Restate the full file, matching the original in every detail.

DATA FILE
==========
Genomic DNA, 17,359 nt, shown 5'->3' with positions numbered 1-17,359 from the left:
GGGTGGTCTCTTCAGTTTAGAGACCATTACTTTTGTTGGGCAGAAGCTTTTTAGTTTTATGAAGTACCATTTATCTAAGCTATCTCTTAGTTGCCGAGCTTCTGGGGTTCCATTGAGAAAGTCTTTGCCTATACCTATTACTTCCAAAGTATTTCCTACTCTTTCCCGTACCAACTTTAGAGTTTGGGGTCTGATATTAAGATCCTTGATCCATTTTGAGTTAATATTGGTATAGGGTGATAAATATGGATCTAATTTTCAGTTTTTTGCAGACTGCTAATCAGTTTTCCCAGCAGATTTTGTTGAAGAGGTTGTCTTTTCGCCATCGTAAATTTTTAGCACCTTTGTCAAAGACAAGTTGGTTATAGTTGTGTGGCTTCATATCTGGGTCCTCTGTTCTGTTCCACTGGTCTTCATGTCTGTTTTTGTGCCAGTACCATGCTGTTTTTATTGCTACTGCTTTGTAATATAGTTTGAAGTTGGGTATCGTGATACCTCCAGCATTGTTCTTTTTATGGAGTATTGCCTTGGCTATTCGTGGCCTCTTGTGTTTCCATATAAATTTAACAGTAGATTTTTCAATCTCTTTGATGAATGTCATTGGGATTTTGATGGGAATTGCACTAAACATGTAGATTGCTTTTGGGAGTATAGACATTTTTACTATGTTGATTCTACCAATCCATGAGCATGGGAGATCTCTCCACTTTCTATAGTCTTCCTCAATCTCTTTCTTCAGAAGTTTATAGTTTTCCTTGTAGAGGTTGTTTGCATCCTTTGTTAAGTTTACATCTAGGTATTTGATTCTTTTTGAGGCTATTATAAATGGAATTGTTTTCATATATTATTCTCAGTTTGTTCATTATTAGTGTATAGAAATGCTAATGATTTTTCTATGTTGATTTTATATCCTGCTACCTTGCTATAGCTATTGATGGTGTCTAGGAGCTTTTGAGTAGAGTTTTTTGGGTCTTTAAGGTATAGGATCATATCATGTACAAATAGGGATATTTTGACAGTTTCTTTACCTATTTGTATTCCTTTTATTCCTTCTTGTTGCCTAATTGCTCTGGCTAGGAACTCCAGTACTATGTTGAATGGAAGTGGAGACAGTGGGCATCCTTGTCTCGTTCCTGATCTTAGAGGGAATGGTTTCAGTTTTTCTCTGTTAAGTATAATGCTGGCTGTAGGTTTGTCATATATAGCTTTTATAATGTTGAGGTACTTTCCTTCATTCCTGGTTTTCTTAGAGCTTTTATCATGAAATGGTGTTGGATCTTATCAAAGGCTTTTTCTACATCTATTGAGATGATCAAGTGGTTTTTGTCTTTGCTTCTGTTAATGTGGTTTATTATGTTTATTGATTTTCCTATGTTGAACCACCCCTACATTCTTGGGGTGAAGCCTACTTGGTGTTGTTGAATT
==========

Genomic DNA, 17,359 nt, shown 5'->3' with positions numbered 1-17,359 from the left:
GGGTGGTCTCTTCAGTTTAGAGACCATTACTTTTGTTGGGCAGAAGCTTTTTAGTTTTATGAAGTACCATTTATCTAAGCTATCTCTTAGTTGCCGAGCTTCTGGGGTTCCATTGAGAAAGTCTTTGCCTATACCTATTACTTCCAAAGTATTTCCTACTCTTTCCCGTACCAACTTTAGAGTTTGGGGTCTGATATTAAGATCCTTGATCCATTTTGAGTTAATATTGGTATAGGGTGATAAATATGGATCTAATTTTCAGTTTTTTGCAGACTGCTAATCAGTTTTCCCAGCAGATTTTGTTGAAGAGGTTGTCTTTTCGCCATCGTAAATTTTTAGCACCTTTGTCAAAGACAAGTTGGTTATAGTTGTGTGGCTTCATATCTGGGTCCTCTGTTCTGTTCCACTGGTCTTCATGTCTGTTTTTGTGCCAGTACCATGCTGTTTTTATTGCTACTGCTTTGTAATATAGTTTGAAGTTGGGTATCGTGATACCTCCAGCATTGTTCTTTTTATGGAGTATTGCCTTGGCTATTCGTGGCCTCTTGTGTTTCCATATAAATTTAACAGTAGATTTTTCAATCTCTTTGATGAATGTCATTGGGATTTTGATGGGAATTGCACTAAACATGTAGATTGCTTTTGGGAGTATAGACATTTTTACTATGTTGATTCTACCAATCCATGAGCATGGGAGATCTCTCCACTTTCTATAGTCTTCCTCAATCTCTTTCTTCAGAAGTTTATAGTTTTCCTTGTAGAGGTTGTTTGCATCCTTTGTTAAGTTTACATCTAGGTATTTGATTCTTTTTGAGGCTATTATAAATGGAATTGTTTTCATATATTATTCTCAGTTTGTTCATTATTAGTGTATAGAAATGCTAATGATTTTTCTATGTTGATTTTATATCCTGCTACCTTGCTATAGCTATTGATGGTGTCTAGGAGCTTTTGAGTAGAGTTTTTTGGGTCTTTAAGGTATAGGATCATATCATGTACAAATAGGGATATTTTGACAGTTTCTTTACCTATTTGTATTCCTTTTATTCCTTCTTGTTGCCTAATTGCTCTGGCTAGGAACTCCAGTACTATGTTGAATGGAAGTGGAGACAGTGGGCATCCTTGTCTCGTTCCTGATCTTAGAGGGAATGGTTTCAGTTTTTCTCTGTTAAGTATAATGCTGGCTGTAGGTTTGTCATATATAGCTTTTATAATGTTGAGGTACTTTCCTTCATTCCTGGTTTTCTTAGAGCTTTTATCATGAAATGGTGTTGGATCTTATCAAAGGCTTTTTCTACATCTATTGAGATGATCAAGTGGTTTTTGTCTTTGCTTCTGTTAATGTGGTTTATTATGTTTATTGATTTTCCTATGTTGAACCACCCCTACATTCTTGGGGTGAAGCCTACTTGGTGTTGTTGAATT